Josie M Fernandez
malaysiakini, Jul 29, 10
A quarter century of privatisation in Malaysia may result in the government abandoning justice and equity in healthcare in pursuit of profits that benefit the connected and the political elite, not the people.
Recently, Health Minister Liow Tiong Lai announced that the government plans to implement the National Health Financing Scheme (NHFS) in stages over a ten year period. The funds would be managed, according to the minister, by the National Health Financing Authority, a statutory body under the Health Ministry. The minister said this body will manage the funds from fees paid by all Malaysians.
But very little information on the fund is available to us, ordinary Malaysians.
No access to studies
Despite the many studies and millions of ringgit spent on consultants and experts in the last 25 years on privatisation of the public health sector, we have no access to these studies and the recommendations of the experts. Many questions on the NHFS have been raised by activists, academics and the opposition parties.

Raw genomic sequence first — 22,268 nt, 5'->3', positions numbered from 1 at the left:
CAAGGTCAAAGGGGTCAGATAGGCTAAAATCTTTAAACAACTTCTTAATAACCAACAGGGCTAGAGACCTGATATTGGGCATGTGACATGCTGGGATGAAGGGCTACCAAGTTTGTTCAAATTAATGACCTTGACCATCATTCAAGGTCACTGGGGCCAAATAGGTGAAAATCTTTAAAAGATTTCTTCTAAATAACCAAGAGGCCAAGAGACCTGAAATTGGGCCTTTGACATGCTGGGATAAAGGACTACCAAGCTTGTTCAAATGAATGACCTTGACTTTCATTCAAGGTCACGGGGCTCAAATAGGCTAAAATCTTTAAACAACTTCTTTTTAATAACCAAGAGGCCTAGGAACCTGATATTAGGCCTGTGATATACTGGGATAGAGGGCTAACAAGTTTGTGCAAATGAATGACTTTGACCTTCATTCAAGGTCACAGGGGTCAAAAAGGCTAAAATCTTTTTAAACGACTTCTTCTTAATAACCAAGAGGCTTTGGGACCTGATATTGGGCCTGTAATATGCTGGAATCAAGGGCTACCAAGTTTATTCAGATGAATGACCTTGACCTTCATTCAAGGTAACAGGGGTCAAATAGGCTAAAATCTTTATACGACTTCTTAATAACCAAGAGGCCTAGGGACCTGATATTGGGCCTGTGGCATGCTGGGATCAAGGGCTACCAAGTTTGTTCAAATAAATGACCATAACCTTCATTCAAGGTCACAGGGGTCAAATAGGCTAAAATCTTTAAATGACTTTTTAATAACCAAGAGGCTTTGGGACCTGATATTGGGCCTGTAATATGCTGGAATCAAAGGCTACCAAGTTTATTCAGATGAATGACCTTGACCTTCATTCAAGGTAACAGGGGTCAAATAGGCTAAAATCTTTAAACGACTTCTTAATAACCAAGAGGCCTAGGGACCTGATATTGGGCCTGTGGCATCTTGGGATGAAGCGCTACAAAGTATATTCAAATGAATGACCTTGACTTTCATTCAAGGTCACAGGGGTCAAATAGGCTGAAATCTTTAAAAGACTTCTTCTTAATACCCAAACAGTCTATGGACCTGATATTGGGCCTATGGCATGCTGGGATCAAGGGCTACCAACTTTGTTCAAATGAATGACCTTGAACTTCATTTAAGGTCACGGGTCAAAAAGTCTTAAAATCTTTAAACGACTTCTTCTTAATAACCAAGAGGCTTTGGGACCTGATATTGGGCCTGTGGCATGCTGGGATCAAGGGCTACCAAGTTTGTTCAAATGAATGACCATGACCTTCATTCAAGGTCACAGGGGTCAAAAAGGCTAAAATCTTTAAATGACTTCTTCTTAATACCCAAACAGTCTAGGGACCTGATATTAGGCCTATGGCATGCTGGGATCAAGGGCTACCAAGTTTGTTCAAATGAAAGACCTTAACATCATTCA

Has there been a stakeholders consultation before the health minister announced the tentative scheme? If so, what was the process? Who were the stakeholders invited to the consultation? I understand the Health Ministry has made presentations to the cabinet on a NHFS for Malaysia. These presentations should be made public to encourage wider public debate on government plans to replace the current equitable healthcare system.
Who will manage the NHFS as a statutory body? Will we see cronyism which has blighted other privatisation ventures of social goods like public utilities? Studies on privatisation of public enterprises by Jomo KS and Terence Gomez have concluded that privatisation has benefitted those who have connections to the political elite.
More recently, Barry Wain in his book 'Malaysian Maverick: Mahathir Mohamad in Turbulent Times' states those who receive lucrative privatisation contracts are actually proxies acting for powerful politicians.